More than 50 aspiring female engineers gathered at the University of Toronto for the annual Young Women in Engineering Symposium (YWIES) on Saturday, October 1.
Now in its third year, the symposium brought together high-achieving high-school students for a day of hands-on workshops, talks and discussion panels designed to inspire young women to choose U of T Engineering.
The day opened with a welcome and presentation by Associate Director of the Engineering Student Recruitment & Retention Office Michelle Beaton. Current U of T Engineering student ambassadors then led YWIES delegates in icebreaker activities, before attendees participated in workshops facilitated by Professor Jason Foster (EngSci) and First-year Office Professor Chirag Variawa in the Faculty’s unique Technology-Enhanced Active Learning (TEAL) rooms.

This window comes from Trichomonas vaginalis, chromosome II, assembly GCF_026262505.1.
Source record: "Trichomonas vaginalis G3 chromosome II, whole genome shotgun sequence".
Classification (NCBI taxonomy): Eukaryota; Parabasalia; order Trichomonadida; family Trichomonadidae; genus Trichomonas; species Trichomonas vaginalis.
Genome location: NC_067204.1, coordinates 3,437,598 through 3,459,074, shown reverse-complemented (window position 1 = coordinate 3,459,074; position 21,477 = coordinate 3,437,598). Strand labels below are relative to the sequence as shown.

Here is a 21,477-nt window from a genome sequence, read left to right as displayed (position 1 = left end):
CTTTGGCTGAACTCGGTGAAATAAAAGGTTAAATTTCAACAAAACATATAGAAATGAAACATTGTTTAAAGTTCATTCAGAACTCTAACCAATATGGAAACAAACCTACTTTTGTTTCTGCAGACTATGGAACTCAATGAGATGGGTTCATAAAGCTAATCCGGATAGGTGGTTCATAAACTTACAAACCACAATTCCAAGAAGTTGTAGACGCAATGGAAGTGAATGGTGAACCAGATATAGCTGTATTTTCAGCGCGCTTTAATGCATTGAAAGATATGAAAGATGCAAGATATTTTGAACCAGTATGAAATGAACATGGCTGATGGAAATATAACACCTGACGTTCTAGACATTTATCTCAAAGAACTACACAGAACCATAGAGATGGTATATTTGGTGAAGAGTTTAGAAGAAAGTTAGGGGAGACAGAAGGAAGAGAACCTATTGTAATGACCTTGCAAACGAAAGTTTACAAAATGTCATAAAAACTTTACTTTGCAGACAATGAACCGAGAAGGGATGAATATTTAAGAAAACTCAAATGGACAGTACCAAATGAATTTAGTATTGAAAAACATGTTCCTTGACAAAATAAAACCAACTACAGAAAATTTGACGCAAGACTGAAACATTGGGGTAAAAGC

Following lunch, University Professor Molly Shoichet (IBBME, ChemE), a world-renowned researcher and pioneering biomedical engineer, delivered the keynote address. YWIES 2016 concluded with a ‘Mythbusters Panel’ of engineering students. Moderated by Tessa Pietropaolo (Year 4 MIE), symposium attendees heard first-hand about academics, student life and more from Anike Morrison (Year 2 ECE), Xinli Tu (Year 2 CivE), Adriana Karababas (Year 3 ChemE), Julia Filiplic (Year 3 MIE) and Jenn Dixon (Year 3 MSE).
Diversity is a core value of U of T Engineering — for the past three years, more than 30 per cent of incoming first-year students have been women, and this past fall that number reached 39.6 per cent, the highest proportion in the Faculty’s history. U of T Engineering undergraduate students come from 75 countries around the world, enriching the student experience with a wide array of ideas and perspectives.
The YWIES is just one component of the Faculty’s commitment to enhancing diversity, alongside innovative outreach programs such as the Girls Leadership in Engineering Experience (GLEE) and Girls’ Jr. DEEP events.